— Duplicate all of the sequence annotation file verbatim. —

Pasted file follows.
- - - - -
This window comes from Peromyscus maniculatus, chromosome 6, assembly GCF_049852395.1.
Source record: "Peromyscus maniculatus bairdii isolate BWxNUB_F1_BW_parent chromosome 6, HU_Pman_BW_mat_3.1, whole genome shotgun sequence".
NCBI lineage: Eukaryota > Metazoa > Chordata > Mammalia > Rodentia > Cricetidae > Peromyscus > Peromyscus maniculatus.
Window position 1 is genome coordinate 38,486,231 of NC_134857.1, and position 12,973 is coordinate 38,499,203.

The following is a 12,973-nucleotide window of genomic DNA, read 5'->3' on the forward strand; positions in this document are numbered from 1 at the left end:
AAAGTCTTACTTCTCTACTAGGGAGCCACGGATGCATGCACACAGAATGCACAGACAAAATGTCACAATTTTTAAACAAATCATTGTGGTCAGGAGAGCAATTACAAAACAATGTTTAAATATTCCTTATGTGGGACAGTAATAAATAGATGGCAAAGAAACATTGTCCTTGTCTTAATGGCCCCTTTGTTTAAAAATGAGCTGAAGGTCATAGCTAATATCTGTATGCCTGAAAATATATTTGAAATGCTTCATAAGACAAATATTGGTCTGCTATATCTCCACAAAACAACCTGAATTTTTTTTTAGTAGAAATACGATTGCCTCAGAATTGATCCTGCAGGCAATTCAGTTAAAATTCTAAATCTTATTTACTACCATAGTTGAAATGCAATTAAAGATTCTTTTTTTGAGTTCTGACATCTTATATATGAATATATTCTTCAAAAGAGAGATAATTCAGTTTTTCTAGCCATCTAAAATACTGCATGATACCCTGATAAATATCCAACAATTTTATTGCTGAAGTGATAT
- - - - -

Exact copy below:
This window comes from Peromyscus maniculatus, chromosome 6, assembly GCF_049852395.1.
Source record: "Peromyscus maniculatus bairdii isolate BWxNUB_F1_BW_parent chromosome 6, HU_Pman_BW_mat_3.1, whole genome shotgun sequence".
NCBI lineage: Eukaryota > Metazoa > Chordata > Mammalia > Rodentia > Cricetidae > Peromyscus > Peromyscus maniculatus.
Window position 1 is genome coordinate 38,486,231 of NC_134857.1, and position 12,973 is coordinate 38,499,203.

The following is a 12,973-nucleotide window of genomic DNA, read 5'->3' on the forward strand; positions in this document are numbered from 1 at the left end:
AAAGTCTTACTTCTCTACTAGGGAGCCACGGATGCATGCACACAGAATGCACAGACAAAATGTCACAATTTTTAAACAAATCATTGTGGTCAGGAGAGCAATTACAAAACAATGTTTAAATATTCCTTATGTGGGACAGTAATAAATAGATGGCAAAGAAACATTGTCCTTGTCTTAATGGCCCCTTTGTTTAAAAATGAGCTGAAGGTCATAGCTAATATCTGTATGCCTGAAAATATATTTGAAATGCTTCATAAGACAAATATTGGTCTGCTATATCTCCACAAAACAACCTGAATTTTTTTTTAGTAGAAATACGATTGCCTCAGAATTGATCCTGCAGGCAATTCAGTTAAAATTCTAAATCTTATTTACTACCATAGTTGAAATGCAATTAAAGATTCTTTTTTTGAGTTCTGACATCTTATATATGAATATATTCTTCAAAAGAGAGATAATTCAGTTTTTCTAGCCATCTAAAATACTGCATGATACCCTGATAAATATCCAACAATTTTATTGCTGAAGTGATAT